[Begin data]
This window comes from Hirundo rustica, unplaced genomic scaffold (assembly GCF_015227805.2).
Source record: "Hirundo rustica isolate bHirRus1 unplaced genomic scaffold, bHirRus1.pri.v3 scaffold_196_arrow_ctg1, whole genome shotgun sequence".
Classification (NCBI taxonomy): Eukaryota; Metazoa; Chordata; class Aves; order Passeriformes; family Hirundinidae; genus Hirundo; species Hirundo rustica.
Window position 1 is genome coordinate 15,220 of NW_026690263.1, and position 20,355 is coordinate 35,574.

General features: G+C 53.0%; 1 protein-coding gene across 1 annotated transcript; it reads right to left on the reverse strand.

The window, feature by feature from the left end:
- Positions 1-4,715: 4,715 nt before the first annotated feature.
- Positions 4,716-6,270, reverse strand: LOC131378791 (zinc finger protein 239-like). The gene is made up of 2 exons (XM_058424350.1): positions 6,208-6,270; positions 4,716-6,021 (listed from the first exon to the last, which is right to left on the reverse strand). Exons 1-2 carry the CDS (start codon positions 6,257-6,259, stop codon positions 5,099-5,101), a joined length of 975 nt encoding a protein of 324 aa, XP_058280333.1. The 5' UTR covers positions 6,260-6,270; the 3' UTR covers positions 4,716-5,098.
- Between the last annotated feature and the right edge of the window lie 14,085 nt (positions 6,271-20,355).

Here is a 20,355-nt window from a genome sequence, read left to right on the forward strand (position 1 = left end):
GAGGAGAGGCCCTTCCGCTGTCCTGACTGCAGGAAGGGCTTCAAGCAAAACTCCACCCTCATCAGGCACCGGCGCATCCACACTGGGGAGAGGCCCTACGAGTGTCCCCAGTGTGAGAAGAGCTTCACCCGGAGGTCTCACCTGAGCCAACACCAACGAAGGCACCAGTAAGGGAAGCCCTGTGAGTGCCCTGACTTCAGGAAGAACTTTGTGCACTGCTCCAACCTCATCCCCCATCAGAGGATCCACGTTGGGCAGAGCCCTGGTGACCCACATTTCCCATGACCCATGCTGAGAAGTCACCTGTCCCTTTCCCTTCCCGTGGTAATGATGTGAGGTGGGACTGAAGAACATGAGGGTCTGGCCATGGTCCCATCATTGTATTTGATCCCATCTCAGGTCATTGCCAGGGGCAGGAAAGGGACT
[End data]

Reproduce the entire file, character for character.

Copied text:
This window comes from Hirundo rustica, unplaced genomic scaffold (assembly GCF_015227805.2).
Source record: "Hirundo rustica isolate bHirRus1 unplaced genomic scaffold, bHirRus1.pri.v3 scaffold_196_arrow_ctg1, whole genome shotgun sequence".
Classification (NCBI taxonomy): Eukaryota; Metazoa; Chordata; class Aves; order Passeriformes; family Hirundinidae; genus Hirundo; species Hirundo rustica.
Window position 1 is genome coordinate 15,220 of NW_026690263.1, and position 20,355 is coordinate 35,574.

General features: G+C 53.0%; 1 protein-coding gene across 1 annotated transcript; it reads right to left on the reverse strand.

The window, feature by feature from the left end:
- Positions 1-4,715: 4,715 nt before the first annotated feature.
- Positions 4,716-6,270, reverse strand: LOC131378791 (zinc finger protein 239-like). The gene is made up of 2 exons (XM_058424350.1): positions 6,208-6,270; positions 4,716-6,021 (listed from the first exon to the last, which is right to left on the reverse strand). Exons 1-2 carry the CDS (start codon positions 6,257-6,259, stop codon positions 5,099-5,101), a joined length of 975 nt encoding a protein of 324 aa, XP_058280333.1. The 5' UTR covers positions 6,260-6,270; the 3' UTR covers positions 4,716-5,098.
- Between the last annotated feature and the right edge of the window lie 14,085 nt (positions 6,271-20,355).

Here is a 20,355-nt window from a genome sequence, read left to right on the forward strand (position 1 = left end):
GAGGAGAGGCCCTTCCGCTGTCCTGACTGCAGGAAGGGCTTCAAGCAAAACTCCACCCTCATCAGGCACCGGCGCATCCACACTGGGGAGAGGCCCTACGAGTGTCCCCAGTGTGAGAAGAGCTTCACCCGGAGGTCTCACCTGAGCCAACACCAACGAAGGCACCAGTAAGGGAAGCCCTGTGAGTGCCCTGACTTCAGGAAGAACTTTGTGCACTGCTCCAACCTCATCCCCCATCAGAGGATCCACGTTGGGCAGAGCCCTGGTGACCCACATTTCCCATGACCCATGCTGAGAAGTCACCTGTCCCTTTCCCTTCCCGTGGTAATGATGTGAGGTGGGACTGAAGAACATGAGGGTCTGGCCATGGTCCCATCATTGTATTTGATCCCATCTCAGGTCATTGCCAGGGGCAGGAAAGGGACT